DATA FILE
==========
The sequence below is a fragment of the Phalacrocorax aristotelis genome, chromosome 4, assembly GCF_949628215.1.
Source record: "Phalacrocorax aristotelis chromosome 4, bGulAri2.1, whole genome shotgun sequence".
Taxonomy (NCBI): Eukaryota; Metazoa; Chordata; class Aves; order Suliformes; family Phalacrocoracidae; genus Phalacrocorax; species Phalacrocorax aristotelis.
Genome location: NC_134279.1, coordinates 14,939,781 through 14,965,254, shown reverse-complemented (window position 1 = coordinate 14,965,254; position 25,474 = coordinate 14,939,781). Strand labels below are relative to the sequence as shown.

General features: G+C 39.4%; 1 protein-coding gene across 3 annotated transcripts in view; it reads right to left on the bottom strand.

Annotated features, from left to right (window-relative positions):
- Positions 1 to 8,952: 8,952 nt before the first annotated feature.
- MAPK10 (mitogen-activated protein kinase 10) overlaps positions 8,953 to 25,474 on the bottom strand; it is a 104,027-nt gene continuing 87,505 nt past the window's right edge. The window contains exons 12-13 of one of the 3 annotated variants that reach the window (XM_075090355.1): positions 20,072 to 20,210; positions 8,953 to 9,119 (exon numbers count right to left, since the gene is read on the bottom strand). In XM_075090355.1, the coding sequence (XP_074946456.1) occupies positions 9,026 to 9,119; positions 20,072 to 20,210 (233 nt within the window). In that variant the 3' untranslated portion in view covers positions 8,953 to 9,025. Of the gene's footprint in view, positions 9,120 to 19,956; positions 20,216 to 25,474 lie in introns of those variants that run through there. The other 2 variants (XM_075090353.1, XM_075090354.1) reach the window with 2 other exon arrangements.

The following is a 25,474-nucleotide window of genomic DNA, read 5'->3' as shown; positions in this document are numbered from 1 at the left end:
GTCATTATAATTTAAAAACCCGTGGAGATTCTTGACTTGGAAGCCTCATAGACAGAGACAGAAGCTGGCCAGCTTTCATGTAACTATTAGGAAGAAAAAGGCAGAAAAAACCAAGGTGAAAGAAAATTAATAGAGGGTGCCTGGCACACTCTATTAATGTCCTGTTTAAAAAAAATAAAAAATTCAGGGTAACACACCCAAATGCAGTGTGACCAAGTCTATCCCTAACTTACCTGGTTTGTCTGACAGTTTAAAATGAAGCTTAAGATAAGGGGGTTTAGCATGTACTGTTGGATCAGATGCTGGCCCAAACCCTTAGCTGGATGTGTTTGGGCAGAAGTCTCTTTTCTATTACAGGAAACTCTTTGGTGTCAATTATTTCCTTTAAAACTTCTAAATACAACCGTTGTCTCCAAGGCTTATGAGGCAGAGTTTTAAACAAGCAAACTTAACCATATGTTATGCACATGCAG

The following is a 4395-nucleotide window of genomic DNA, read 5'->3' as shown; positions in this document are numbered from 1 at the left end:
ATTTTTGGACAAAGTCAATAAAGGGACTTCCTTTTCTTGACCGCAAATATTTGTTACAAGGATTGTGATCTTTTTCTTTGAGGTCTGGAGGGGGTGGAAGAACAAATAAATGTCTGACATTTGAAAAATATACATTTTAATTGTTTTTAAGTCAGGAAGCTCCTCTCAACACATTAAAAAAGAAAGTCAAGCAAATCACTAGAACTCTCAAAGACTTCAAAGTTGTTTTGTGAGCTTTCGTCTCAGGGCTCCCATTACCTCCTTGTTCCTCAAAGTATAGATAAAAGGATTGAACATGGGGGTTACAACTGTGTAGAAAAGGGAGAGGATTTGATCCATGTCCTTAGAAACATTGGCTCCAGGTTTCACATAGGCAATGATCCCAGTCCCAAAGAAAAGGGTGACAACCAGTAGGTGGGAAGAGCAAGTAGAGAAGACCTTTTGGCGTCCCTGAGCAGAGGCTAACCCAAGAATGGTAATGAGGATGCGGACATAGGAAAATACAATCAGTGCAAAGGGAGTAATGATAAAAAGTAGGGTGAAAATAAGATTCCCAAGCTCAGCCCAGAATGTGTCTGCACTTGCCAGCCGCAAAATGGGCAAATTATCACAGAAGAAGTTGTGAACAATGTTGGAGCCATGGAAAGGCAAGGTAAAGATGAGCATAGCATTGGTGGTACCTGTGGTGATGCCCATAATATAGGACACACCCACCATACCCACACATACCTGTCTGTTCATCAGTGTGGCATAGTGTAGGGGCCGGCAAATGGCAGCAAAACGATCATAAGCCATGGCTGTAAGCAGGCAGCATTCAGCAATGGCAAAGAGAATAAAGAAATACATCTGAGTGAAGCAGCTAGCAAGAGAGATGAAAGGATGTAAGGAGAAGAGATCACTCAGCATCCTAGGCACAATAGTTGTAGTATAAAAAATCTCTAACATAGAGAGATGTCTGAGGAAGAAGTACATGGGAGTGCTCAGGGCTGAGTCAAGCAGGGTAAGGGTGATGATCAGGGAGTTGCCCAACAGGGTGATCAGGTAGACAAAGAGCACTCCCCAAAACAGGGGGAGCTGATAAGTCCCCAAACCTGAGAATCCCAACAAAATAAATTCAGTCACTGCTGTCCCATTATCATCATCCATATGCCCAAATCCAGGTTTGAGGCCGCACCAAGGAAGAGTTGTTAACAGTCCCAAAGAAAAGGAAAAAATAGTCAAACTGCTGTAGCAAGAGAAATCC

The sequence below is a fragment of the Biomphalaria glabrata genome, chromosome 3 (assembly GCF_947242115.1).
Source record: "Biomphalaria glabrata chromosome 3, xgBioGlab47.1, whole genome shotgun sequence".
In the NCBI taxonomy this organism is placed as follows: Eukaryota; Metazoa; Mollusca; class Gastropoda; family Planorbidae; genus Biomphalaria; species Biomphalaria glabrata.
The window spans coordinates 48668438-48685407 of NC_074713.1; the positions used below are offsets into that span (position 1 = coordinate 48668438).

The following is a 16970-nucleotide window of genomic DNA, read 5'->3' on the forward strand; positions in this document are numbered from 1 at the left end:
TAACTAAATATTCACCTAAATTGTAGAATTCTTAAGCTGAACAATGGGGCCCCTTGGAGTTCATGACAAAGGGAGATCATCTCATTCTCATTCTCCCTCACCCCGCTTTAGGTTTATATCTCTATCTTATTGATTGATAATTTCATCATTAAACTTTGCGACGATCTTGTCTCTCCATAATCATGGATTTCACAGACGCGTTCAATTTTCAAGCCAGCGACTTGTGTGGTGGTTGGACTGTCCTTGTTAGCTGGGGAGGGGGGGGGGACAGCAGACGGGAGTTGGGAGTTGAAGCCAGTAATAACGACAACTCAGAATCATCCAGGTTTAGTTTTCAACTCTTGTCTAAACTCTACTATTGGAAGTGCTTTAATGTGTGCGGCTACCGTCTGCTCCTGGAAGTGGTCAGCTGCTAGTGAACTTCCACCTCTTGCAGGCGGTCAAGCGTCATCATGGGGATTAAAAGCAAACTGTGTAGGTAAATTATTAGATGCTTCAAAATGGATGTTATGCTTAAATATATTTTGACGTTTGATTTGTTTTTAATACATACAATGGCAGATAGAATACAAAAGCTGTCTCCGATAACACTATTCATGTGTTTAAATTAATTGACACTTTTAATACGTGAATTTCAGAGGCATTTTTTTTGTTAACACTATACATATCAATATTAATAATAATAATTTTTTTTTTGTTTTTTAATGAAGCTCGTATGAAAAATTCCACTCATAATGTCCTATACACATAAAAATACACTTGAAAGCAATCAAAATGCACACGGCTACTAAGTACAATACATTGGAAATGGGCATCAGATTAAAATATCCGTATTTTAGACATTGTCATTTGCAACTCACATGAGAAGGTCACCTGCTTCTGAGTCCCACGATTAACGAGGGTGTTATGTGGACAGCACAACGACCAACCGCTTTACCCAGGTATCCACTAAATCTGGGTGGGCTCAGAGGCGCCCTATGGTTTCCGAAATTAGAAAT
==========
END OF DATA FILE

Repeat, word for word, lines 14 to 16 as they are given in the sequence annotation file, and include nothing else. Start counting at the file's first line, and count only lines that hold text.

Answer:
Source record: "Biomphalaria glabrata chromosome 3, xgBioGlab47.1, whole genome shotgun sequence".
In the NCBI taxonomy this organism is placed as follows: Eukaryota; Metazoa; Mollusca; class Gastropoda; family Planorbidae; genus Biomphalaria; species Biomphalaria glabrata.
The window spans coordinates 48668438-48685407 of NC_074713.1; the positions used below are offsets into that span (position 1 = coordinate 48668438).